Imagine going back in time and being transported to any coastal city in the Middle Ages. If you get close to the merchants, you might hear them speak a strange and funny language that sounds like a mix of Spanish and Italian and Arab. Wherever you go in the Mediterranean, if there is a commercial exchange, you will hear it, among pirates, bandits, and prostitutes and palaces where important diplomats and intellectuals lived. It's Sabir, the common language of the Mediterranean.
In the coastal areas of the Mediterranean until the early 1900s, a common language was spoken that allowed people of different nationalities and languages to understand each other. If you had gone to any port or coastal town, you would have heard it. This language has several names, but the two best known are Sabir and Lingua Franca (probably from a Byzantine Greek word that in the Middle Ages meant all Westerners and especially Romance speakers).
Sabir developed in the Middle Ages and was spoken by merchants, pirates, slaves, bureaucrats, diplomats, intellectuals (and of course, the oldest profession in the world) in ports and coastal areas. It was a language of necessity or Pidgin. A Pidgin is a makeshift language used in a limited way and in specific contexts (in this case, trade). It had a solid Italoromance base (particularly Genoese and Venetian), but with influences from many other Mediterranean languages, including Spanish, French, Catalan, Occitan, Arabic, and Turkish.
Since Sabir was primarily a spoken language, only a few fragments remain, but evidence of its existence is contained in documents, works of art, traveler's manuals, and comedies. Such as Molière's " Le Bourgeois gentilhomme” and "l’impresario di Smirne ” by Goldoni. The most detailed description of this language is probably found in the "Dictionnaire de la langue franque ou petit mauresque", a manual used by French soldiers during the colonial war for the conquest of Algeria. These documents were essential for linguists to study this language.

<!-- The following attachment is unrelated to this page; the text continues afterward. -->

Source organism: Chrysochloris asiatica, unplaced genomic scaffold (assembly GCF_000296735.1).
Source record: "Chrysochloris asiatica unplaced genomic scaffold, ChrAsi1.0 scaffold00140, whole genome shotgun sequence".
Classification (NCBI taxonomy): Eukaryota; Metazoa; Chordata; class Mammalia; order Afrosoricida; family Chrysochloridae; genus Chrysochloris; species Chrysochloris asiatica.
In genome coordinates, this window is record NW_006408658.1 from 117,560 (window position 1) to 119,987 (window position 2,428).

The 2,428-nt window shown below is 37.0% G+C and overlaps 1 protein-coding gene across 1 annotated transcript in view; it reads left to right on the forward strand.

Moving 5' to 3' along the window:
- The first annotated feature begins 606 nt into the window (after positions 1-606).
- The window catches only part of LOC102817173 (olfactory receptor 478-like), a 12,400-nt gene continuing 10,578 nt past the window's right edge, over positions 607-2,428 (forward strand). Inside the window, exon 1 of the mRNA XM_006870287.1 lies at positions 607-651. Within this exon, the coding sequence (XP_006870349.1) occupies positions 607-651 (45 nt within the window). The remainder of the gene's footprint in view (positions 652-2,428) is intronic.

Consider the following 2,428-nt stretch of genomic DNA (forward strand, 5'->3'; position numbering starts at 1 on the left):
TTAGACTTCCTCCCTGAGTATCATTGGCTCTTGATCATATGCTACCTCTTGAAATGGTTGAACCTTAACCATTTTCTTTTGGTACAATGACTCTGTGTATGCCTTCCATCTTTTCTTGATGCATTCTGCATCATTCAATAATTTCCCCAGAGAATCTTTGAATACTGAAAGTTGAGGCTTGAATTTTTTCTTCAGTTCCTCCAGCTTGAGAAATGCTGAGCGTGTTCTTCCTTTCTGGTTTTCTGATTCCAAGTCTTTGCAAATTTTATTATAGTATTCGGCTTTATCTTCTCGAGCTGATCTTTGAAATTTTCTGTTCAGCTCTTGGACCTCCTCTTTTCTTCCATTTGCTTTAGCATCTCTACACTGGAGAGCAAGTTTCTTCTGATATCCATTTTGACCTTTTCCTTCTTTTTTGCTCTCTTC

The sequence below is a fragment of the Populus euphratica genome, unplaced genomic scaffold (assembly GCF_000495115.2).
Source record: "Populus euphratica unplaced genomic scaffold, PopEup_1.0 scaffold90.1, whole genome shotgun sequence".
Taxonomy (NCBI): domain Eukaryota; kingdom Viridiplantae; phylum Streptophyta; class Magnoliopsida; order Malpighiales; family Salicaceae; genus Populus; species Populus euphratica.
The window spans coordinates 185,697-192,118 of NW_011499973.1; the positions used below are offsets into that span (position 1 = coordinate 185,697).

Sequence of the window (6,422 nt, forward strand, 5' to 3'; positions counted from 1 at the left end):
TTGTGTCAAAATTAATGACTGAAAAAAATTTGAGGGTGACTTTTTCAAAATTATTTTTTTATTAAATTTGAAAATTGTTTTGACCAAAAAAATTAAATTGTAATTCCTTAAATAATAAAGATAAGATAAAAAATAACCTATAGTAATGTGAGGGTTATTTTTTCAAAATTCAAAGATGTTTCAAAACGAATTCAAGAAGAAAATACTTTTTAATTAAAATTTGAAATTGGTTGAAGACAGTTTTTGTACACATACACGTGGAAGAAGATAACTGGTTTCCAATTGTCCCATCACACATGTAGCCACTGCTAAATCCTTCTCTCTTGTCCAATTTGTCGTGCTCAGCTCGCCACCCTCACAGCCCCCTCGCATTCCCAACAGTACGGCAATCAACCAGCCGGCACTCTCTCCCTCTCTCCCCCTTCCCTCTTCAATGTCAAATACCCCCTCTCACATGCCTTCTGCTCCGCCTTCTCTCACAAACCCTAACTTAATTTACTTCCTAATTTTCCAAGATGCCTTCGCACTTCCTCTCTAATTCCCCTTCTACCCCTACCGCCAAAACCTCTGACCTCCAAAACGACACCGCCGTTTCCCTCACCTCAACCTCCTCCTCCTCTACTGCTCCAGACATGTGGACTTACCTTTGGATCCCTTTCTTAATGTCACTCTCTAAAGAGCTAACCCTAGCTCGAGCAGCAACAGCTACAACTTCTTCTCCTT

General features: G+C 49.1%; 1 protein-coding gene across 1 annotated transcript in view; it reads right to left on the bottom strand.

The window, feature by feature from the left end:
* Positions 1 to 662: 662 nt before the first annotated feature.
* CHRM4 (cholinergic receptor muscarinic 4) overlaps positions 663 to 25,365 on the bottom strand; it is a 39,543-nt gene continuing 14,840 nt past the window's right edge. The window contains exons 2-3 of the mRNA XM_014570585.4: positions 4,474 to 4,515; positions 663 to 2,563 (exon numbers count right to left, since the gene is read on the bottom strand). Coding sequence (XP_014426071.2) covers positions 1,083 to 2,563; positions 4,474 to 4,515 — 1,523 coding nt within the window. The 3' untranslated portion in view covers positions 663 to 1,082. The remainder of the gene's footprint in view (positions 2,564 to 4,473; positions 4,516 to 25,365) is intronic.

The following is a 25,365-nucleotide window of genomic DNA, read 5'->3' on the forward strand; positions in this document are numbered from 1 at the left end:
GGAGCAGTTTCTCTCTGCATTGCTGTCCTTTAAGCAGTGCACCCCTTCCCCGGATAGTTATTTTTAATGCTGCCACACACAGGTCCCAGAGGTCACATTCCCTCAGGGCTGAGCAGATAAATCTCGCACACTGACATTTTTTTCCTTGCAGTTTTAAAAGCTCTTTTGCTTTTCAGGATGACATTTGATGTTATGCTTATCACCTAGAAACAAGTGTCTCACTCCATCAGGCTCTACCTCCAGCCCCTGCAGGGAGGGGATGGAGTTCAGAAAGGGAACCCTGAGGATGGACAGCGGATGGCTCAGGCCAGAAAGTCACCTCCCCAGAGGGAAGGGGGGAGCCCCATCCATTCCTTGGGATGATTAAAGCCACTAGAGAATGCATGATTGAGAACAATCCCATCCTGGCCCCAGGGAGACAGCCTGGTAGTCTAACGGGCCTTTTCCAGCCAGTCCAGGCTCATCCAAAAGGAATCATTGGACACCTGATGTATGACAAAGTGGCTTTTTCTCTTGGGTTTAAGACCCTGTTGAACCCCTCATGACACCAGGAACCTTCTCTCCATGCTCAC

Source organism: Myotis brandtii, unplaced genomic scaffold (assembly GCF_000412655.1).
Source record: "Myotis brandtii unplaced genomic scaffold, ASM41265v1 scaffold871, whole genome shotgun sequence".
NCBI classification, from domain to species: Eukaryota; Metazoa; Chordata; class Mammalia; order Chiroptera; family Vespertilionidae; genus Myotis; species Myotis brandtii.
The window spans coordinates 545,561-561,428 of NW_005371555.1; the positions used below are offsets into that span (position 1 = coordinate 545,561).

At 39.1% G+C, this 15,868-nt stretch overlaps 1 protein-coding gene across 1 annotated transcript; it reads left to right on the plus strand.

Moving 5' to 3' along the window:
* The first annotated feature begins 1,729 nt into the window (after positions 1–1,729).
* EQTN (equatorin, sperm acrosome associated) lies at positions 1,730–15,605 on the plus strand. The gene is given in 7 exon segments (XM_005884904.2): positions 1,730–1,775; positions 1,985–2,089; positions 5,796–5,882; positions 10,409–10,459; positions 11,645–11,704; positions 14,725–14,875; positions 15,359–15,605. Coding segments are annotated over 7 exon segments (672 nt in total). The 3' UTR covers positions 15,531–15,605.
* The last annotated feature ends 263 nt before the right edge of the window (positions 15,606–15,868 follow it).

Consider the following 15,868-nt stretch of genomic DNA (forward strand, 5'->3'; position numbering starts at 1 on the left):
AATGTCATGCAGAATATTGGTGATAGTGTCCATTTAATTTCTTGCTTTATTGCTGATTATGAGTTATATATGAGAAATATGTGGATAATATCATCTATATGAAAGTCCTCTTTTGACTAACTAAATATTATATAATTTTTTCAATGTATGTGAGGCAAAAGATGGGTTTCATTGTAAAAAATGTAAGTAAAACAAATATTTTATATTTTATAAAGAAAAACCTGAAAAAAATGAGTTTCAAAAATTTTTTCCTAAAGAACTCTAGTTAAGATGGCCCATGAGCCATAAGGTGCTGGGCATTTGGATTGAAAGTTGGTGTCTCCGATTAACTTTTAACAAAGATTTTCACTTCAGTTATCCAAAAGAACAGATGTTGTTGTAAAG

According to Alan De Corre' (Linguist at Yeshiva University), the Sabir initially had quite simplified verbal forms: for example, all verbs were declined only in the infinitive. Later it also developed a verbal form for the future and one for the past. According to De Corre', this shows that Sabir was going through a process of "creolization." As in, it was evolving towards a language that could come close to being spoken natively. Unfortunately, this phenomenon was stopped by the advance of the French, who supplanted it in the coastal areas of the Mediterranean, where France established itself as a colonial power. However, Sabir remains an essential trace of the linguistic and cultural syncretism that has always characterized the Mediterranean and a piece of crucial evidence that allows us to better understand the history of the area and its political and linguistic changes.